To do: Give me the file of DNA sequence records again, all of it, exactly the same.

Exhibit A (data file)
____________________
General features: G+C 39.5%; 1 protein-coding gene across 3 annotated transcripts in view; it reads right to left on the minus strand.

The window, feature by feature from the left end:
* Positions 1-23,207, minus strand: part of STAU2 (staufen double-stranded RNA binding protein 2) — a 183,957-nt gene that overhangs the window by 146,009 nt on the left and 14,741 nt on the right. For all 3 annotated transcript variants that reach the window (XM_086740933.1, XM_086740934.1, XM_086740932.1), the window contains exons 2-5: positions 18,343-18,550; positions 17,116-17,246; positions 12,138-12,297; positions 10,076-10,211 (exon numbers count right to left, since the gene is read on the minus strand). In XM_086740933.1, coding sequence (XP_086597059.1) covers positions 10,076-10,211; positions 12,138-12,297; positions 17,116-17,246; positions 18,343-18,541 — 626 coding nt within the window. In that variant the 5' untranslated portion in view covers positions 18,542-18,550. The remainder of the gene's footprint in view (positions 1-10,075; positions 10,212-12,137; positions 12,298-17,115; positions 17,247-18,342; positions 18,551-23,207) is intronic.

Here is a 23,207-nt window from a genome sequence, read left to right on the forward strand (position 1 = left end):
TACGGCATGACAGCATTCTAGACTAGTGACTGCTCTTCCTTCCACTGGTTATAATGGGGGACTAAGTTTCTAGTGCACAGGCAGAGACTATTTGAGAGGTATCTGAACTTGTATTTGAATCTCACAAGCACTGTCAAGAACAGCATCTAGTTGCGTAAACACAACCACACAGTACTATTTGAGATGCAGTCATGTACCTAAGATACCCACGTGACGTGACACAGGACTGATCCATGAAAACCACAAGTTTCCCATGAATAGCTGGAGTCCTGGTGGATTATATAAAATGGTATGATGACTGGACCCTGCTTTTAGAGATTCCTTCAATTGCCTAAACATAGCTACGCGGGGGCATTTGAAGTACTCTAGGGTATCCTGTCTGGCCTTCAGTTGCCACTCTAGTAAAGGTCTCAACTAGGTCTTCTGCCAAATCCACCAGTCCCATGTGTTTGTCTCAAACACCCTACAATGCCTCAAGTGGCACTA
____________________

General features: G+C 39.5%; 1 protein-coding gene across 3 annotated transcripts in view; it reads right to left on the minus strand.

The window, feature by feature from the left end:
* Positions 1-23,207, minus strand: part of STAU2 (staufen double-stranded RNA binding protein 2) — a 183,957-nt gene that overhangs the window by 146,009 nt on the left and 14,741 nt on the right. For all 3 annotated transcript variants that reach the window (XM_086740933.1, XM_086740934.1, XM_086740932.1), the window contains exons 2-5: positions 18,343-18,550; positions 17,116-17,246; positions 12,138-12,297; positions 10,076-10,211 (exon numbers count right to left, since the gene is read on the minus strand). In XM_086740933.1, coding sequence (XP_086597059.1) covers positions 10,076-10,211; positions 12,138-12,297; positions 17,116-17,246; positions 18,343-18,541 — 626 coding nt within the window. In that variant the 5' untranslated portion in view covers positions 18,542-18,550. The remainder of the gene's footprint in view (positions 1-10,075; positions 10,212-12,137; positions 12,298-17,115; positions 17,247-18,342; positions 18,551-23,207) is intronic.

Here is a 23,207-nt window from a genome sequence, read left to right on the forward strand (position 1 = left end):
TACGGCATGACAGCATTCTAGACTAGTGACTGCTCTTCCTTCCACTGGTTATAATGGGGGACTAAGTTTCTAGTGCACAGGCAGAGACTATTTGAGAGGTATCTGAACTTGTATTTGAATCTCACAAGCACTGTCAAGAACAGCATCTAGTTGCGTAAACACAACCACACAGTACTATTTGAGATGCAGTCATGTACCTAAGATACCCACGTGACGTGACACAGGACTGATCCATGAAAACCACAAGTTTCCCATGAATAGCTGGAGTCCTGGTGGATTATATAAAATGGTATGATGACTGGACCCTGCTTTTAGAGATTCCTTCAATTGCCTAAACATAGCTACGCGGGGGCATTTGAAGTACTCTAGGGTATCCTGTCTGGCCTTCAGTTGCCACTCTAGTAAAGGTCTCAACTAGGTCTTCTGCCAAATCCACCAGTCCCATGTGTTTGTCTCAAACACCCTACAATGCCTCAAGTGGCACTA